“There’s probably only two shoes in the history of AND1 that did over a million units. The Tai Chi was one.”

We would see people wearing the Tai Chi, and guys would buy a White / Navy pair and a White / Red pair, and then wear the red on one foot and the navy on the other. Guys were just doing all kinds of crazy stuff with the shoe. Then, we did the 2Chi, and that was just an example of taking the design aesthetic too far. Everything at that point was asymmetrical, half and half, and things like that, because it was such great court visibility.

Tuan Le designed the shoe, and it was just one of those shoes where he hit it out of the park. He didn’t actually color that shoe up that way. He had colored it up in a whole different way, and Tommy Austin was our head of footwear based in Asia at the factory.

Tommy was really a creative force in the industry, just an off the charts brilliant guy and a basketball fanatic. He was the one that was doing all of those colorups, and for that one, it was just super clean with the white and red. I think that’s still the cleanest colorway that we ever did.

That whole year, we probably did 100 different colorations of that shoe. It was so identifiable on court, and it was really one of the only times that we had a chance to benefit from so many guys in the NBA wearing it. We never could figure out how to really monetize these dudes that were in the league, because we didn’t always have a great stable of athletes, we just had a bunch of decent dudes.

When that shoe came out, it was really recognizable, and people knew it from the Dunk Contest. You’d be watching a game, and they’d pan by the bench, and you’d see like three or four dudes on the bench in them, because we kind of owned the 9th through 12th men. [laughs] The court visibility was just great.


As it turns out, and regardless of how successful the Tai Chi became because of him, actually signing Vince Carter to an official endorsement deal was a tall task for AND1.

For starters, the new deal had to also help to cover his contract break with Puma, which raised the stakes of his offer. Unlike when he entered the league, Carter was also a megastar in his own right, now taking the league by storm as “Air Canada.”

Nike landed Vince with a $30 Million deal — roughly half of which went to Puma. There was the $13.5 Million that an arbitrator ruled he owed them for bailing on the deal, along with another $1 Million to cover the brand’s lawyer fees. In order to get out of the initial 3-year wait for a new shoe deal that Puma fought for? VC had to cough up yet another $3 Mil.

The numbers simply got too rich for AND1, and cost them a chance to build on the insane momentum they had already created by chance at the Dunk Contest.

Ryan Drew:

At the time, his mom [Michelle] was really involved in what he was doing, and she’s a great lady. Vince had a real cool story. He was a music guy, and a drum major, and he was just a very nice dude. We met with his agent, his mom and him, and we walked him through a bunch of different things that we thought we could do for him and how he could really take us to the next level. He would be our marquee guy.

At the end of the day, it really came down to the money, and it wasn’t just about signing Vince. Part of the deal was that you had to pay off Puma. The first $10 Million of the contract had to go to pay off Puma, because Vince owed Puma for leaving the deal. I don’t think Vince was going to make a huge amount of dough on the new deal, because he had to pay Puma so much money still to get out of his first deal. If you remember, Puma went on a run after that. They got out of basketball, and went into that whole low profile look and to a completely different design direction. They started killing it.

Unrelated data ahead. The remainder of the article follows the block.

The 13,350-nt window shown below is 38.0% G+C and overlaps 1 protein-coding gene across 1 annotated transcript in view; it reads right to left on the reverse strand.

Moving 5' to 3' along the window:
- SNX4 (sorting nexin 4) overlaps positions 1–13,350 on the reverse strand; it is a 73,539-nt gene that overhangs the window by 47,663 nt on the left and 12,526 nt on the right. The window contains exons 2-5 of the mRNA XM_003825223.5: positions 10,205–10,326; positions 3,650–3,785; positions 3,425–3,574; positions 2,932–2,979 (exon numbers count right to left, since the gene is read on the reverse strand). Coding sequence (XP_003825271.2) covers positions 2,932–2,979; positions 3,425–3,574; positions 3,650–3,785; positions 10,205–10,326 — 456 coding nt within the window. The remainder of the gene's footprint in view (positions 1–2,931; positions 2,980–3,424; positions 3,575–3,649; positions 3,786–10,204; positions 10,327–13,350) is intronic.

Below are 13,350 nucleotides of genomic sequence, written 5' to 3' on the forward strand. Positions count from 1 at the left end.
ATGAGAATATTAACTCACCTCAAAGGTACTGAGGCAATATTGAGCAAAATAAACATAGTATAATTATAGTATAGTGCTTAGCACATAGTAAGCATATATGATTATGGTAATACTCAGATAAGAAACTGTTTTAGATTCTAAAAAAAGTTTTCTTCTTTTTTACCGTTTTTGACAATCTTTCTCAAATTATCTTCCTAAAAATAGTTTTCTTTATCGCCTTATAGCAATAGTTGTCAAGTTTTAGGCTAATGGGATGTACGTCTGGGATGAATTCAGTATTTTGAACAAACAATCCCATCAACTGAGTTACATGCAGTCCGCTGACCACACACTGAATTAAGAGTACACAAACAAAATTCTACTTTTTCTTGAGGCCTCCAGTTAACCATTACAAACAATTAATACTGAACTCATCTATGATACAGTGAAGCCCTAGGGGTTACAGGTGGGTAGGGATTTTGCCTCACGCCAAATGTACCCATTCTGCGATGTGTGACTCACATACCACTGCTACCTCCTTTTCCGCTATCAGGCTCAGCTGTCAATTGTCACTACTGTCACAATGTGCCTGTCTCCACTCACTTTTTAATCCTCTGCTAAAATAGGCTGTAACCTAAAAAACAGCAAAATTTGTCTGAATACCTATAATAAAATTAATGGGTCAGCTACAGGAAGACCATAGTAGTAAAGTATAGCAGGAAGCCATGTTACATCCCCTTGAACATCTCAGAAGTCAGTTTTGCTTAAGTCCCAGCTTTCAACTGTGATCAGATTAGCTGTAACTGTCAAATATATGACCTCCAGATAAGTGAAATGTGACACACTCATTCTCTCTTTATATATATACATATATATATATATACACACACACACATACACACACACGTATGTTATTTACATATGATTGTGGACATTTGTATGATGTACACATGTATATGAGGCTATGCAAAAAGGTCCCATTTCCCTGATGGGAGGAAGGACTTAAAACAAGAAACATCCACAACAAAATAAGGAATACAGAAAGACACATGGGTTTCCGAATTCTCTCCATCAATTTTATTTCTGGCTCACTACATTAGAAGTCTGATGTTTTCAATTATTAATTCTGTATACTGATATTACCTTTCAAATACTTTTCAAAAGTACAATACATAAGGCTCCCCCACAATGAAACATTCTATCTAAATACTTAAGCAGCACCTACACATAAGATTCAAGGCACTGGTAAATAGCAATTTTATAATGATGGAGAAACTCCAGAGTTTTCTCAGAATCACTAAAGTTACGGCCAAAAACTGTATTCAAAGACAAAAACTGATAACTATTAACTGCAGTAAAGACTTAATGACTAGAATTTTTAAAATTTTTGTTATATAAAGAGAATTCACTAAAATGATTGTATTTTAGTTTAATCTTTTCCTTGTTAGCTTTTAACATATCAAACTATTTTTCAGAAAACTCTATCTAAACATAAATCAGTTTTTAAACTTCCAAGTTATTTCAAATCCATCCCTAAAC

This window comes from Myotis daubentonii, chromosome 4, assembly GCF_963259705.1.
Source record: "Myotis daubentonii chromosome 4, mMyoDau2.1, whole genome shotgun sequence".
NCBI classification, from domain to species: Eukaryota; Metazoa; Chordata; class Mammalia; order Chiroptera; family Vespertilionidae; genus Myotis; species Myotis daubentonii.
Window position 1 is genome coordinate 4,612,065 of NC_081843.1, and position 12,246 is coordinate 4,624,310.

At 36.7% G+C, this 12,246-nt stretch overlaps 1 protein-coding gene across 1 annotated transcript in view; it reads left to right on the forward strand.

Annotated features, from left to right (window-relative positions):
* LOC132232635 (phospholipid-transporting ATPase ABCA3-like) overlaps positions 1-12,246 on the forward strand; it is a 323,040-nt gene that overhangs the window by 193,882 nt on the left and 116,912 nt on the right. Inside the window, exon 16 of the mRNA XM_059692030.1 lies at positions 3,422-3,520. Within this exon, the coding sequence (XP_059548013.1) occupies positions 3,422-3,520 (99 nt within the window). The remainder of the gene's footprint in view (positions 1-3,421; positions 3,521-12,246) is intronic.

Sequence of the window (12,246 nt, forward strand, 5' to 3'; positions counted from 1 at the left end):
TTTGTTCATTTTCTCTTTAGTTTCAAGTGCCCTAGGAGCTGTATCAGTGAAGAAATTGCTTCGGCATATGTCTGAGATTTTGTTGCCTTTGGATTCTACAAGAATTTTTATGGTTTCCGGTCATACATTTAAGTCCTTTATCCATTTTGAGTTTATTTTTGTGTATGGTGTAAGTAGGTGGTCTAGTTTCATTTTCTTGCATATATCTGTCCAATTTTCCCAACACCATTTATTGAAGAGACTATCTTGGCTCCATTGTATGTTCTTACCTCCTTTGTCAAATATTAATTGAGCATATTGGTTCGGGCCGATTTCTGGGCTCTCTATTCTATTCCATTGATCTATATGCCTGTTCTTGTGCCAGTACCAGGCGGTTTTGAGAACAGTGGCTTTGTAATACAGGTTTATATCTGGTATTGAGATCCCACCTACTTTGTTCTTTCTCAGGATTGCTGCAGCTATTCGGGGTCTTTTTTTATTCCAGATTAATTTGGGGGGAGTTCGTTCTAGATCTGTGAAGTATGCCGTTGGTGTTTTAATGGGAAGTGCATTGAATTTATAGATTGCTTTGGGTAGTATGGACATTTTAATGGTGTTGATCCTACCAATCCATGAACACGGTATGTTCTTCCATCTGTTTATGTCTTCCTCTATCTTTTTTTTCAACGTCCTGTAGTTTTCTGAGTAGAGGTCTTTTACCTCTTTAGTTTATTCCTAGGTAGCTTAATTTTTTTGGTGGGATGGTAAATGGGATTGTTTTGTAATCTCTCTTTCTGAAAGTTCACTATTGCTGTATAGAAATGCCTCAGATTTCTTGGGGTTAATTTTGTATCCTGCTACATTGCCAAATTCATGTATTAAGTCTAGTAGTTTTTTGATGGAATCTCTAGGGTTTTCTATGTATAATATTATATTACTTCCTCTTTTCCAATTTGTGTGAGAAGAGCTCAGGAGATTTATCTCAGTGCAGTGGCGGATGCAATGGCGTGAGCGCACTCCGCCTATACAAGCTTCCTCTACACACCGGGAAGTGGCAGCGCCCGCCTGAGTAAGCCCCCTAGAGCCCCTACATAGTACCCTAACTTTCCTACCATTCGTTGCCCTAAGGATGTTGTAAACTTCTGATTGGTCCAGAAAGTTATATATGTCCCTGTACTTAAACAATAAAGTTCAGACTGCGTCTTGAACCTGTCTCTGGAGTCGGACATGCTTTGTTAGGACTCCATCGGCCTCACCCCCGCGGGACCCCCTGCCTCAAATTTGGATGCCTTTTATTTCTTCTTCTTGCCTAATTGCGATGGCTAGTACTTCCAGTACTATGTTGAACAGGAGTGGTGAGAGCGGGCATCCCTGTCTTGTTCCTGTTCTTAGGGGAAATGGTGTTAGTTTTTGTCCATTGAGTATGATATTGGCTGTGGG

“The first $10 Million of the contract had to go to pay off Puma, because Vince owed Puma for leaving the deal.”

We tried to sign him, and I’ll never forget one of the best quotes, as we were all sitting around the conference room, trying to figure out what the number was going to be for Vince.

This was back in the day, when we would have a seven hour meeting just to talk about changing the color of the logo on something.

Everything was so important, and it required every important person at the company to be there for hours to discuss it. Our CEO, head of marketing, head of sports marketing, myself and our CFO are all in there.

Our CFO got fired up, and his quote was, “I don’t think Vince Carter will ever be as big as he was in that Dunk Contest.”

He was half-right. Vince jumped over Frederic Weis in the Olympics in the Shox BB4, and that was a huge boost for that shoe. You couldn’t have picked a better moment in time to launch a cushioning technology called Shox. I’ll never forget that quote though, and I’ve gone back to that a number of times in my career.

Something happens, and it’s lightning in a bottle, but maybe you’ll never be able to recreate it. It could be that the moment has passed you by. It’s the idea that, “Why do I want to pay for the past, instead of paying for the future?” It was an interesting take, and he got all fired up and slammed the table over it.

For any brand, you have a lot more forgettable shoes than you have incredible shoes, but I don’t know that we ever had another shoe that really captured the attention of people like the Tai Chi. That damn Tai Chi just won’t die.

The brand started in ’94, but it really didn’t get going as a footwear company until 1997. We were only in footwear for a little over two years when everything happened with Vince. We weren’t really known for any particular shoe at that point.

We had a couple of shoes that had done ok, but nothing that had really gotten anybody’s interest. The Tai Chi was the first shoe that legitimized AND1 as a footwear brand.